Spam, oh glorious spam. Letting ordinary users decide what others see is great until those ordinary users discover the profit in promoting their own sites. Whether the wisdom of the crowd can overpower the hucksters of the bazaar remains to be seen.

And these lofty notions of replacing a supposed "vote by proxy" tyranny of webmasters with a democracy of widespread participation will succumb to the reality that, again, users are lazy, and few will participate if it requires effort. At best, vote by one proxy will be replaced by vote by another proxy, something Bradley himself has acknowledged.

But, Google's chosen path is a daunting one as well. It is very hard to figure out what you want in the face of limited, noisy information about what you actually want. The key to this likely will be to use all information available, including your history of searches, but development of scalable, high quality, personalized search is still in the baby steps of its infancy.

No matter how you look at it, it's an exciting time for search. Much will happen in the coming years.


Michael Fagan said...

why "until recently" for A9?

Greg Linden said...

Well, Udi Manber, who argued for forcing people to learn how to search better, left A9 recently.

I'm not sure whether they'll continue down their old path or look for a new strategy now.

More on Udi and A9 in a few of my previous posts ([1] [2] [3]).

Michael Fagan said...

Well I left A9 before Udi did (internship ended, not because I don't like A9), but I wouldn't necessarily assume that one person (okay, so he was teh CEO ;-) ) leaving will change everything.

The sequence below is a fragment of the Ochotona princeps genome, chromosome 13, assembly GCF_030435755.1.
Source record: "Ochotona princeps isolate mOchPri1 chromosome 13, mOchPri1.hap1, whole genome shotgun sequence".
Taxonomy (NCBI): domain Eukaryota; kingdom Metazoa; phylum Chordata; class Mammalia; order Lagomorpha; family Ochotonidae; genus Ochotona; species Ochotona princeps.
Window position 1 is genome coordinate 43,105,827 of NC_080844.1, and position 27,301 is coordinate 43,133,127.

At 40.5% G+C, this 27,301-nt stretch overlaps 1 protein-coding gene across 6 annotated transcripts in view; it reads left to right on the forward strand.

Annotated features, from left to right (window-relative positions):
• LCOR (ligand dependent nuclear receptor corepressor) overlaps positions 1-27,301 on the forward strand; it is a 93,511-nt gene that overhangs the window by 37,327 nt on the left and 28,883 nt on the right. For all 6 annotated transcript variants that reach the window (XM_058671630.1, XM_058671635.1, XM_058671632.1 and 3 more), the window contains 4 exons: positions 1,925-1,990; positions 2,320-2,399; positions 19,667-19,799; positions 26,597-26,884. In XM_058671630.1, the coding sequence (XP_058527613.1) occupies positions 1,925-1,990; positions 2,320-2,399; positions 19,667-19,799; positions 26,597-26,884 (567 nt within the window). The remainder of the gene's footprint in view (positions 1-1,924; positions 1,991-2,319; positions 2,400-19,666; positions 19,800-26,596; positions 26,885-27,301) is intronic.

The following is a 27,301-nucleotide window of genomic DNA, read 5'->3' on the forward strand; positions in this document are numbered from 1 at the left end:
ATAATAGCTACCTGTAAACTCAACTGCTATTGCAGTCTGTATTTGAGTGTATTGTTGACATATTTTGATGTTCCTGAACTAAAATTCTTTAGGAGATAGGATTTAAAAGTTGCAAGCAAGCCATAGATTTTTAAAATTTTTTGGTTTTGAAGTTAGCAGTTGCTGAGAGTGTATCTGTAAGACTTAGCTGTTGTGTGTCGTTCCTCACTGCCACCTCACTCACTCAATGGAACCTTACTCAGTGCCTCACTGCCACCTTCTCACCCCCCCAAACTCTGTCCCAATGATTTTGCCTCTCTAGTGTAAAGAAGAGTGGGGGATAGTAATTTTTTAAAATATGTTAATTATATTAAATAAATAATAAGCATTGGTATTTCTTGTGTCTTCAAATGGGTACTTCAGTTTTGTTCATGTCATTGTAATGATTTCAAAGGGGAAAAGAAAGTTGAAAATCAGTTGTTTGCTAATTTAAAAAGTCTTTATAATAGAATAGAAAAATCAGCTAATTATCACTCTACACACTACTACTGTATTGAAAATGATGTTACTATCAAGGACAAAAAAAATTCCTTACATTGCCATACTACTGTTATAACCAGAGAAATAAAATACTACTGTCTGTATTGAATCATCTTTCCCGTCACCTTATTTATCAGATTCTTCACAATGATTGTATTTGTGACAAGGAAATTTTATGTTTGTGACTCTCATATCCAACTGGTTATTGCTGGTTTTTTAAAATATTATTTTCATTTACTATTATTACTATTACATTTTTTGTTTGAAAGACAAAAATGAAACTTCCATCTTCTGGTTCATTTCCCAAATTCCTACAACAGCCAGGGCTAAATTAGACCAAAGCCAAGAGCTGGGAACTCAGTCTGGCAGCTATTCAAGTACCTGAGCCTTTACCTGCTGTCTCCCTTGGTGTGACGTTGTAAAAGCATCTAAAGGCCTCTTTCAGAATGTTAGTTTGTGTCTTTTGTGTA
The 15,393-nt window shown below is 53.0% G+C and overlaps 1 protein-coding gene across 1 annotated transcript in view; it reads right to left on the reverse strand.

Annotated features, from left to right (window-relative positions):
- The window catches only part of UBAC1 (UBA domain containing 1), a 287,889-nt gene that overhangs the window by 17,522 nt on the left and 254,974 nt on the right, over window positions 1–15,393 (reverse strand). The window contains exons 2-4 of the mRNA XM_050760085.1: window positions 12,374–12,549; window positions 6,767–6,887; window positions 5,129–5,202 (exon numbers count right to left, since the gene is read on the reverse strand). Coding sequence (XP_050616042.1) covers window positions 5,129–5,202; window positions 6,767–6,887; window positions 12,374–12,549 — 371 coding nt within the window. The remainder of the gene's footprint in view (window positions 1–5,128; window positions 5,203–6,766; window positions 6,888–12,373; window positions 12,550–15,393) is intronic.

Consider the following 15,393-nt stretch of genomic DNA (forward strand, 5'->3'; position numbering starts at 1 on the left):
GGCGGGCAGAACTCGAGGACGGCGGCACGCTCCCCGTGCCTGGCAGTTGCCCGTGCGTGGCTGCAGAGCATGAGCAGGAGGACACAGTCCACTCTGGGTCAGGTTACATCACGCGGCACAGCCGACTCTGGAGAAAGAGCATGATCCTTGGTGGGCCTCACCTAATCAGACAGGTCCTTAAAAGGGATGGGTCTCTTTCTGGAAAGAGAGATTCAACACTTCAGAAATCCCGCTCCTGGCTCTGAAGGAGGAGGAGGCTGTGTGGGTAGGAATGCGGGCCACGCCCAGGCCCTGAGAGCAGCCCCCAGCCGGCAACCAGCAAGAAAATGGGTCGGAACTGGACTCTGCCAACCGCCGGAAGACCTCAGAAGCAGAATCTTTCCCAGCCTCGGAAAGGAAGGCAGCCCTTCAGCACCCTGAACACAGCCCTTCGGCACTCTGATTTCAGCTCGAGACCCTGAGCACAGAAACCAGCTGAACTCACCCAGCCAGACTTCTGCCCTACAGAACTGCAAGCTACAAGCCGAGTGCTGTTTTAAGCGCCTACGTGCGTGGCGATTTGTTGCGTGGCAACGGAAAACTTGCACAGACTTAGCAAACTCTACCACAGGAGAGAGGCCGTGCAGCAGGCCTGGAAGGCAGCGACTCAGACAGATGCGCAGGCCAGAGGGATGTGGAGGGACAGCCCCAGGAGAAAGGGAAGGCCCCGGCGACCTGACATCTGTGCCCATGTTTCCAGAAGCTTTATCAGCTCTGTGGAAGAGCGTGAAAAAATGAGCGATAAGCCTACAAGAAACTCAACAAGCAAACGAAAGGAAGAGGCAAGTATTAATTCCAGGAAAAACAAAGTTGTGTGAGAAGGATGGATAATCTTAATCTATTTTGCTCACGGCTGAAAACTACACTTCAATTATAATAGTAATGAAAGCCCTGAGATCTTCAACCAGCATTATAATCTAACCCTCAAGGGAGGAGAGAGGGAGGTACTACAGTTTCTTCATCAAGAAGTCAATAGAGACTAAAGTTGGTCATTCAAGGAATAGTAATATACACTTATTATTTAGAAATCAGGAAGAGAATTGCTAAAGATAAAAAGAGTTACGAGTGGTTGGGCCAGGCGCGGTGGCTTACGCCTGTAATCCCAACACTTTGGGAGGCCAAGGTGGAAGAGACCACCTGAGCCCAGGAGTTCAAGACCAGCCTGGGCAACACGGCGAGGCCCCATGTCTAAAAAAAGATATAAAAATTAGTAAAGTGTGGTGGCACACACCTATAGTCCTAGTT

Greg Linden said...

My understanding is that the only reason A9 exists is because of Udi, so I think he was pretty key.

Anonymous said...

Brilliant post, Greg. I've always had this gut feeling that these were GYM's three different philosophical approaches to web IR. But to see them side by side like this is enlightening and clarifying, and really drives home the point. Your commentary on each is good, too.

I will, however, take issue with one of your thoughts: There certainly is promise in treating search as a dialogue -- an iterative process rather than a one-shot deal -- but I think any attempt by MSN to get users to do more work is doomed from the start. People are lazy, appropriately so. They want what they want and they want it now. If you don't find it for them quickly and easily, they'll switch to a tool that will.

I think what people tend to forget is that, when the search doesn't work the first time, we are already doing much more work. We are already not lazy.